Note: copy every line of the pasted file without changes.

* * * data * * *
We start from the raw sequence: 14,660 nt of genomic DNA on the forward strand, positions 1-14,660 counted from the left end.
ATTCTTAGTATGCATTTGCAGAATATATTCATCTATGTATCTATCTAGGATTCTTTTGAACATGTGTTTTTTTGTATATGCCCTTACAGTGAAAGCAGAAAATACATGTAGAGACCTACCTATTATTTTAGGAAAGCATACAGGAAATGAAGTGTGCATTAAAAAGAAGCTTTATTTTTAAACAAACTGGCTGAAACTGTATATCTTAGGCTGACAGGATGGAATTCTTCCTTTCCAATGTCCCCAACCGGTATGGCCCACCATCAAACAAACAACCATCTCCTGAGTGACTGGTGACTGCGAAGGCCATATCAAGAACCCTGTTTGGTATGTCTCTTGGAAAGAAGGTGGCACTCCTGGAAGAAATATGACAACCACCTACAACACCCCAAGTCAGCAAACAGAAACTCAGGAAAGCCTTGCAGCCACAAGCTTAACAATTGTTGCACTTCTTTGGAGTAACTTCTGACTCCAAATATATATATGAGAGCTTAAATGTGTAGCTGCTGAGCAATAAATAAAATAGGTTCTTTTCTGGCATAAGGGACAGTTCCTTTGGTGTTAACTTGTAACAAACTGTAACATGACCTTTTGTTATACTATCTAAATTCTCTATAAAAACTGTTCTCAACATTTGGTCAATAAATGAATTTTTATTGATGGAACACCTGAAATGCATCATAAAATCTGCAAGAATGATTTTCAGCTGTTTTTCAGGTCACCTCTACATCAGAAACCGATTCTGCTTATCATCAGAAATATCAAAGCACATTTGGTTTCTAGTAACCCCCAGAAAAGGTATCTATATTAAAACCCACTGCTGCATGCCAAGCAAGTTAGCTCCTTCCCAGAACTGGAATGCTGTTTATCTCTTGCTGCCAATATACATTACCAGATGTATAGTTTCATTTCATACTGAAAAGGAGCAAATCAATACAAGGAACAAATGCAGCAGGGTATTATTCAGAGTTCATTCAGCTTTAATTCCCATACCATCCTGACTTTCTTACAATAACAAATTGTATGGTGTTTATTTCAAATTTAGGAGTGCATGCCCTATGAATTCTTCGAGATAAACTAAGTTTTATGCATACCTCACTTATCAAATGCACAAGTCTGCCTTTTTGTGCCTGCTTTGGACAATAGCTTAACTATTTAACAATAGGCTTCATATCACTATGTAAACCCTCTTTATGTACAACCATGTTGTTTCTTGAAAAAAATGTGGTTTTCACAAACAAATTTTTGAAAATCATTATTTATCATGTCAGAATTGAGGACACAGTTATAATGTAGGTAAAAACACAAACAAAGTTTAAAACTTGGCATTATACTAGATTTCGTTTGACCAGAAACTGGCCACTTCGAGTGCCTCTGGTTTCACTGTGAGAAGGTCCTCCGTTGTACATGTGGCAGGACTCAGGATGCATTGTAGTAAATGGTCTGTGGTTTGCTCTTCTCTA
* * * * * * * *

We start from the raw sequence: 14,660 nt of genomic DNA on the forward strand, positions 1-14,660 counted from the left end.
ATTCTTAGTATGCATTTGCAGAATATATTCATCTATGTATCTATCTAGGATTCTTTTGAACATGTGTTTTTTTGTATATGCCCTTACAGTGAAAGCAGAAAATACATGTAGAGACCTACCTATTATTTTAGGAAAGCATACAGGAAATGAAGTGTGCATTAAAAAGAAGCTTTATTTTTAAACAAACTGGCTGAAACTGTATATCTTAGGCTGACAGGATGGAATTCTTCCTTTCCAATGTCCCCAACCGGTATGGCCCACCATCAAACAAACAACCATCTCCTGAGTGACTGGTGACTGCGAAGGCCATATCAAGAACCCTGTTTGGTATGTCTCTTGGAAAGAAGGTGGCACTCCTGGAAGAAATATGACAACCACCTACAACACCCCAAGTCAGCAAACAGAAACTCAGGAAAGCCTTGCAGCCACAAGCTTAACAATTGTTGCACTTCTTTGGAGTAACTTCTGACTCCAAATATATATATGAGAGCTTAAATGTGTAGCTGCTGAGCAATAAATAAAATAGGTTCTTTTCTGGCATAAGGGACAGTTCCTTTGGTGTTAACTTGTAACAAACTGTAACATGACCTTTTGTTATACTATCTAAATTCTCTATAAAAACTGTTCTCAACATTTGGTCAATAAATGAATTTTTATTGATGGAACACCTGAAATGCATCATAAAATCTGCAAGAATGATTTTCAGCTGTTTTTCAGGTCACCTCTACATCAGAAACCGATTCTGCTTATCATCAGAAATATCAAAGCACATTTGGTTTCTAGTAACCCCCAGAAAAGGTATCTATATTAAAACCCACTGCTGCATGCCAAGCAAGTTAGCTCCTTCCCAGAACTGGAATGCTGTTTATCTCTTGCTGCCAATATACATTACCAGATGTATAGTTTCATTTCATACTGAAAAGGAGCAAATCAATACAAGGAACAAATGCAGCAGGGTATTATTCAGAGTTCATTCAGCTTTAATTCCCATACCATCCTGACTTTCTTACAATAACAAATTGTATGGTGTTTATTTCAAATTTAGGAGTGCATGCCCTATGAATTCTTCGAGATAAACTAAGTTTTATGCATACCTCACTTATCAAATGCACAAGTCTGCCTTTTTGTGCCTGCTTTGGACAATAGCTTAACTATTTAACAATAGGCTTCATATCACTATGTAAACCCTCTTTATGTACAACCATGTTGTTTCTTGAAAAAAATGTGGTTTTCACAAACAAATTTTTGAAAATCATTATTTATCATGTCAGAATTGAGGACACAGTTATAATGTAGGTAAAAACACAAACAAAGTTTAAAACTTGGCATTATACTAGATTTCGTTTGACCAGAAACTGGCCACTTCGAGTGCCTCTGGTTTCACTGTGAGAAGGTCCTCCGTTGTACATGTGGCAGGACTCAGGATGCATTGTAGTAAATGGTCTGTGGTTTGCTCTTCTCTA